I needed to find out what had happened. Naturally, I googled “who killed Sesame Street.” Lo and behold, I’m not the first viewer-turned-parent to notice this. In his brilliant article, “How Elmo Ruined Sesame Street,” Kevin Wang captures the essence of Sesame Street’s downward spiral:

Rarely, if ever, is Elmo’s innocence challenged, or is he forced to think about someone’s happiness other than his own. He spends most of his time hanging out with Zoe, Abby, Telly, and Baby Bear—Muppets who share his emotional maturity, and unlike Grover, Kermit, and Ernie, do nothing to push him. In fact, he is the de facto leader of his group—the dialogue lowers to Elmo’s level, rather than rising to an older character’s. And while this is cute and fun, it gets old fast, and it doesn’t really go anywhere. Elmo is learning about counting to four and different shapes, but he’s not learning a whole lot of life lessons. At his worst, Elmo encourages immature behavior rather than discouraging it.

Basically, Sesame Street now sucks, and the Little Red Menace is responsible. It’s annoying, petulant, and trite, and with Elmo hogging the spotlight, has managed to become what adults have always hated about mindless children’s entertainment. Silliness with lots of frenetic energy. Sensory stimulation, without any real engagement. It requires nothing and it offers very little.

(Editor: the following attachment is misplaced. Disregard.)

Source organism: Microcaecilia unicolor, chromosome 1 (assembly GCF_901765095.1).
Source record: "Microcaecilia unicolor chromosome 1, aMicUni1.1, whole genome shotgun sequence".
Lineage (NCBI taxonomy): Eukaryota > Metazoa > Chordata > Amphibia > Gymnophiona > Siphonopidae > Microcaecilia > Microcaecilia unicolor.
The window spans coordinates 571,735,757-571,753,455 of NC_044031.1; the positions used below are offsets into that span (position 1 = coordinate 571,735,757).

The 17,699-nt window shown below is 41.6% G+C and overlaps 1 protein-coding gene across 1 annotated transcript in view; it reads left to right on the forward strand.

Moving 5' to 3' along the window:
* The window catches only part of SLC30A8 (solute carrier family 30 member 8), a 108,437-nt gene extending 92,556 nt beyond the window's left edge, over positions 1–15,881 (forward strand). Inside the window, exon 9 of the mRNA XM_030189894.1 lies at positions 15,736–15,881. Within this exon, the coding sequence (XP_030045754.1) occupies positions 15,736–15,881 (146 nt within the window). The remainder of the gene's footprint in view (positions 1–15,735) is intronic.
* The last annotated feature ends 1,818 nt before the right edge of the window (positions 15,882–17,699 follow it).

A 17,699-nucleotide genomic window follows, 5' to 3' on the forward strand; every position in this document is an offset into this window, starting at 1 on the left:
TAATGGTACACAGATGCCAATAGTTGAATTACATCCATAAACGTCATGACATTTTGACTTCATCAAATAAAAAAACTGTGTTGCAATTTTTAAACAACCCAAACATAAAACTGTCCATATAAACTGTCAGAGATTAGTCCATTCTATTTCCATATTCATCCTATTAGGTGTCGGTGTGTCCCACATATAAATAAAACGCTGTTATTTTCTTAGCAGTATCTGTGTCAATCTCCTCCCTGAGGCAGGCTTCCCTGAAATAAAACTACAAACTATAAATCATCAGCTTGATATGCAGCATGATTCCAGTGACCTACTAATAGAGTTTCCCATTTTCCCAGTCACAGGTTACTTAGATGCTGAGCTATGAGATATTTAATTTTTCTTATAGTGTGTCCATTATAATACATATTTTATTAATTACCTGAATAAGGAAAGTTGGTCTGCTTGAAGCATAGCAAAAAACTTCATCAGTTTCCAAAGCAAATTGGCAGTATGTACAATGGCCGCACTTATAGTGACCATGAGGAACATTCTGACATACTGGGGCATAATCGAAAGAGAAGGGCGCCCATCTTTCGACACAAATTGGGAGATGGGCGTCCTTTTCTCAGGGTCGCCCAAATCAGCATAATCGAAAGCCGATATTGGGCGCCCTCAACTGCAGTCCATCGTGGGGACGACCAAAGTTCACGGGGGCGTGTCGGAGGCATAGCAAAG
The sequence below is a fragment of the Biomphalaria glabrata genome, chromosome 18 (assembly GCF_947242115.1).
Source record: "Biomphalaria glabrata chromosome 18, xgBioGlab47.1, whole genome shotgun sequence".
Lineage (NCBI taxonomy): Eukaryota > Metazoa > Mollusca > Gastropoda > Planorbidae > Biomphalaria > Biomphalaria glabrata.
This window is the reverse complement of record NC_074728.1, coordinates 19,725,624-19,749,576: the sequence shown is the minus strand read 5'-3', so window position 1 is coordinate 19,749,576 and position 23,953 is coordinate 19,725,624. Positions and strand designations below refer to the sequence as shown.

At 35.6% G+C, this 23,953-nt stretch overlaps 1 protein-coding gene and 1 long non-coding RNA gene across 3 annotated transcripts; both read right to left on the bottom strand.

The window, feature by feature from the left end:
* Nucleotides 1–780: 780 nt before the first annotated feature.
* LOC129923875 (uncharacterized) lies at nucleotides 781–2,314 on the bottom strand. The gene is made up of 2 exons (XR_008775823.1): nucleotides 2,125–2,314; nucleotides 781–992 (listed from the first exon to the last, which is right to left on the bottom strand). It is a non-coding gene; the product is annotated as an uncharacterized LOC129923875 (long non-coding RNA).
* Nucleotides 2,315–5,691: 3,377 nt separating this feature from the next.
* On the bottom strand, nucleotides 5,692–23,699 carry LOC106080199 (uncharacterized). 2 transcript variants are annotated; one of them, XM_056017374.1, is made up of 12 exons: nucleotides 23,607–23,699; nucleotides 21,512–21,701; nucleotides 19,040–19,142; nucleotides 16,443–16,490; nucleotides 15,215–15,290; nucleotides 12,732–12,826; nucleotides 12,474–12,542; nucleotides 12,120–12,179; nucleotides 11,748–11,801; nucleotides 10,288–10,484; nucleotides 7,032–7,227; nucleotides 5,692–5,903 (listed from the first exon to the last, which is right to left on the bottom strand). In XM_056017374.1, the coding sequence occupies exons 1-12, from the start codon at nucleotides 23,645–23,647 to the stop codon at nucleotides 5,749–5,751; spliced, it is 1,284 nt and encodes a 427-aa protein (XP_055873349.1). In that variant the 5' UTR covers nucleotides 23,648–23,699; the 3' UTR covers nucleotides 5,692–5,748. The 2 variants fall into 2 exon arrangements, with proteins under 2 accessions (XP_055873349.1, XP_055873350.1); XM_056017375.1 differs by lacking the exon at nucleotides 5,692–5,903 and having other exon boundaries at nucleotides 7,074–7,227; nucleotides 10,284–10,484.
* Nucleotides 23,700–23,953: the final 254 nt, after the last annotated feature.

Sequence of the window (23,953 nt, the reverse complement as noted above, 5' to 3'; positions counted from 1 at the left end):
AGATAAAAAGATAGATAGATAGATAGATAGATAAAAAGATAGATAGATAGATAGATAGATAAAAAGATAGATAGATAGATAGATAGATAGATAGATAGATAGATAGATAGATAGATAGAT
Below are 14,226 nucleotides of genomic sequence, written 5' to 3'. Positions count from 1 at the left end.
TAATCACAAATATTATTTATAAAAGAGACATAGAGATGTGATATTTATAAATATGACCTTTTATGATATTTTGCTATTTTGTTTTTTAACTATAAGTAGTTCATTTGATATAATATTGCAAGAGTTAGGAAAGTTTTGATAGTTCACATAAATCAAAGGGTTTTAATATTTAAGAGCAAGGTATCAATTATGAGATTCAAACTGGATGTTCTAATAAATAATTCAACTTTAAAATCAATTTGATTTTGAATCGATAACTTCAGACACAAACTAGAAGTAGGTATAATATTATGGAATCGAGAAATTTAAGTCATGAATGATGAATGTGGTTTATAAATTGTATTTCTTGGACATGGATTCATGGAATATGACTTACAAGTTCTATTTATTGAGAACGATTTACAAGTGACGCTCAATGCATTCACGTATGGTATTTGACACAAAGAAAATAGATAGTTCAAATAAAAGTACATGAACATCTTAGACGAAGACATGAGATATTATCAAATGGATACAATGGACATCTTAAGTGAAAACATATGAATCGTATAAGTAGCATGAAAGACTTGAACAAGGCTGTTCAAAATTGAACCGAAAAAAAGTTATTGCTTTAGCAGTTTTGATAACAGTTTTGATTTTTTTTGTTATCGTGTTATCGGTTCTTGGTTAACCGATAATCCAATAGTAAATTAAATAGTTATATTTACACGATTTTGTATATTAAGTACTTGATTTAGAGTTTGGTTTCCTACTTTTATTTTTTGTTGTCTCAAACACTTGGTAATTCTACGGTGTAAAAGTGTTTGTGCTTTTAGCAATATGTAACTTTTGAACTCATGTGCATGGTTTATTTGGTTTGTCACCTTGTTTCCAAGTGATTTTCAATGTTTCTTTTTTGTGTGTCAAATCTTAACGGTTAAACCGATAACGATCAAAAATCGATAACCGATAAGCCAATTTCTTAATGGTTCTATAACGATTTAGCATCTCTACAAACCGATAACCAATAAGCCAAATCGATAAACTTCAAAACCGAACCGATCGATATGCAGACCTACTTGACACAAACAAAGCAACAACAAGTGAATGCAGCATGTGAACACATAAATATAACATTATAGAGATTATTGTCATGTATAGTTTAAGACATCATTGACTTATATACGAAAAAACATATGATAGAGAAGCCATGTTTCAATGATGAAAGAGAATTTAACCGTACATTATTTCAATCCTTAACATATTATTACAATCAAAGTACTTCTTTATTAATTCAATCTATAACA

In fact, it reminds me a little bit of what the church has done with worship.

There is a little Elmo in all of us. He’s that little child deep down inside, the one who longs to play and be silly, unencumbered by social context. It’s that sad little guy who comes out when we’re irrationally afraid, or fear we’ve been slighted or misunderstood. If we dig down further, we might tap into the sense of total dependence only a little child could muster, and access the childlike faith Jesus demands. Being in touch with this Elmo is a good thing. He reminds us to take time for our feelings, to grieve childhood trauma, to recover a healthy sense of wonder and awe, and to identify with the little ones our Savior held dear.

But we are no longer little children, and our good God calls us to grow out of our self-centeredness and into a church for the whole world.

In allowing the contemporary worship movement, the church has capitulated to that Elmo in all of us. He demands an easy, entertaining, sensory experience. So pastors ignore the broader themes of Holy Scripture, handing our little nuggets as self-help advice. Lead singers, with their wails and gyrations, model self-indulgence to a passive audience. Prayers are cooked up on our behalf by one dude with a Shure mic. We sing silly songs, written by the Elmos among us without any help from a Maria or Luis.